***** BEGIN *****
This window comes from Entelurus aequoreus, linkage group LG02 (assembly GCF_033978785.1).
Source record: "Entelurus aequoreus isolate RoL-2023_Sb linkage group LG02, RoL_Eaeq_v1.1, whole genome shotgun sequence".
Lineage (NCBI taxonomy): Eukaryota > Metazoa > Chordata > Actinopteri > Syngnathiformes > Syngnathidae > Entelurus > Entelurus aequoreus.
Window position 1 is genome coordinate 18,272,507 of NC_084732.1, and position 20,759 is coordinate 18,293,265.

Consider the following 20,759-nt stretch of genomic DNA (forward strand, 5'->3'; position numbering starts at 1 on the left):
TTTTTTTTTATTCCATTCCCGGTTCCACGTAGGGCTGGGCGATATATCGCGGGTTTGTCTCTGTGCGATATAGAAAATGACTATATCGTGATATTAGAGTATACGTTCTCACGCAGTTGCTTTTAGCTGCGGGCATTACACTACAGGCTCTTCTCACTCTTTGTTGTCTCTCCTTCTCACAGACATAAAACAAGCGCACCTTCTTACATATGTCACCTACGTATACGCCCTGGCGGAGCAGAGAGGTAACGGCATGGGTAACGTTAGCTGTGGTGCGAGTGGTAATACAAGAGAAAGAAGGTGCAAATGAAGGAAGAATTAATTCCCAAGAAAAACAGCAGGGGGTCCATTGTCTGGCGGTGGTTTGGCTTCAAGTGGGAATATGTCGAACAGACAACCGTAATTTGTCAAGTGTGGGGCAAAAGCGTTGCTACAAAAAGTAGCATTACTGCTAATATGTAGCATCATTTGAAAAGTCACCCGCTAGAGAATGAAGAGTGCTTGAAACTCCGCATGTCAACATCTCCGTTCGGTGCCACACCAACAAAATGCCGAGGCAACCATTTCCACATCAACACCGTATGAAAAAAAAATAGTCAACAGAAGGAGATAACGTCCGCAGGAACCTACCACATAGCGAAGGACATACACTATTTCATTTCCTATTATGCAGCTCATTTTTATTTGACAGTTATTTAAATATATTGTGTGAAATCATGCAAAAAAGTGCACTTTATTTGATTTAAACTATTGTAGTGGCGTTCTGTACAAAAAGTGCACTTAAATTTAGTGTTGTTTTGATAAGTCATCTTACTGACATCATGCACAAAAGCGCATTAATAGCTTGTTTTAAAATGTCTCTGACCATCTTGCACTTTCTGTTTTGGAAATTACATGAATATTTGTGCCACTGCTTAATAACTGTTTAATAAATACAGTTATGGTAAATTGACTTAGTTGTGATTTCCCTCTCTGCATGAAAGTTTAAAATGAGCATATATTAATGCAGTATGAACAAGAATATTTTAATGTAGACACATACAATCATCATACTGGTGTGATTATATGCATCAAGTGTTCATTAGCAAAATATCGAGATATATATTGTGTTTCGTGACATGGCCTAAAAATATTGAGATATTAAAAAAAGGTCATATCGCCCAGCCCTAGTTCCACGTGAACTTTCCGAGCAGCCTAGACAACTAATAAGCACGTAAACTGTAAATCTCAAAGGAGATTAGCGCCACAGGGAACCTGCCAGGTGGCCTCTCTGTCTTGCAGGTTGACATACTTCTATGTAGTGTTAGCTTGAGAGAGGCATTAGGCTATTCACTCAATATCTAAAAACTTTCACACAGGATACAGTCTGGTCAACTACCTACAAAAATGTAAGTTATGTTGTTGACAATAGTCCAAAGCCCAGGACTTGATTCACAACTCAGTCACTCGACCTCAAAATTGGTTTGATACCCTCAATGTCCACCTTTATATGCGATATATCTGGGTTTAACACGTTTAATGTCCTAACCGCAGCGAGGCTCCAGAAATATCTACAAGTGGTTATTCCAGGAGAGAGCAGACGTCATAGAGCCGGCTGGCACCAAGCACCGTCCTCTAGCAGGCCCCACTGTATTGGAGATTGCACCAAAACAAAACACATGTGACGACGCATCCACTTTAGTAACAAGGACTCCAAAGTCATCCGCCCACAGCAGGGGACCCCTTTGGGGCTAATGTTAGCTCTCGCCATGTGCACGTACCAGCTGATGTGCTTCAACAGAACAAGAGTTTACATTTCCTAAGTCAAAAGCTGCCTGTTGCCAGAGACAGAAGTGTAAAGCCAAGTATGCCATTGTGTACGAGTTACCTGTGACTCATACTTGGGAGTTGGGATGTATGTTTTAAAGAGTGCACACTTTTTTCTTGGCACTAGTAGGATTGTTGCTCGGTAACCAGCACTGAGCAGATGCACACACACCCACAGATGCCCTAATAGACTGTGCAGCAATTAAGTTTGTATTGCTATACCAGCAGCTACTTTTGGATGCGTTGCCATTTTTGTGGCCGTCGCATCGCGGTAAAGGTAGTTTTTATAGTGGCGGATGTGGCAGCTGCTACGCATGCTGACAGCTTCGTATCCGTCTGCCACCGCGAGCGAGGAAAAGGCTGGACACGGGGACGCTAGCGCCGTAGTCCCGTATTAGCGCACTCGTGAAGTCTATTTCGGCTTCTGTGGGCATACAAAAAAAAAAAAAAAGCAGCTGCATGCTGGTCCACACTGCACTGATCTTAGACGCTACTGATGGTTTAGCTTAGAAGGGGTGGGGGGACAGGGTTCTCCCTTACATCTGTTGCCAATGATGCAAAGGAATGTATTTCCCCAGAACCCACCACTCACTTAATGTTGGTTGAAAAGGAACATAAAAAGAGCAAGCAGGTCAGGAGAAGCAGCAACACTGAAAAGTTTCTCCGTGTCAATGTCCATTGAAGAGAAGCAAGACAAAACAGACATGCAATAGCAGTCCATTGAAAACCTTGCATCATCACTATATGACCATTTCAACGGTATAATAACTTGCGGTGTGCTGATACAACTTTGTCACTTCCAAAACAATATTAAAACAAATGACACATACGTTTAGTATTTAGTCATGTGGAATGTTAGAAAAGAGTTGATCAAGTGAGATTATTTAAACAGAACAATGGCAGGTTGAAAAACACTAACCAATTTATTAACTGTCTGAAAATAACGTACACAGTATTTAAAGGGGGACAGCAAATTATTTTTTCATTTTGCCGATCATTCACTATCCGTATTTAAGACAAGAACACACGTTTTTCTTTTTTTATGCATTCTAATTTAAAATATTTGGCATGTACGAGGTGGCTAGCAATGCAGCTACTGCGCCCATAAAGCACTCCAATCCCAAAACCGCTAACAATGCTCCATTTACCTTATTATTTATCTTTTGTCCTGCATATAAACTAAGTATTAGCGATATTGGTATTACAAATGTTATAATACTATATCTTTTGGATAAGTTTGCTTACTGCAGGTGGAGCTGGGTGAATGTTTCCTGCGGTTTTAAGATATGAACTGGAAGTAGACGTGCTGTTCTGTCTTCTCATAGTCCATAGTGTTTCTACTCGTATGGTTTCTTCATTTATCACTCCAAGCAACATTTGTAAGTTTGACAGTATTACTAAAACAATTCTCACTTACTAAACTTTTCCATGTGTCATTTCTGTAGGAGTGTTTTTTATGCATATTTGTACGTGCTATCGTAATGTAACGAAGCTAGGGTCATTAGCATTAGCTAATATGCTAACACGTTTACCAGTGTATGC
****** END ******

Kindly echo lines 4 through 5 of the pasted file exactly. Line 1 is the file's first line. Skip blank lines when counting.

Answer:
Window position 1 is genome coordinate 18,272,507 of NC_084732.1, and position 20,759 is coordinate 18,293,265.

Consider the following 20,759-nt stretch of genomic DNA (forward strand, 5'->3'; position numbering starts at 1 on the left):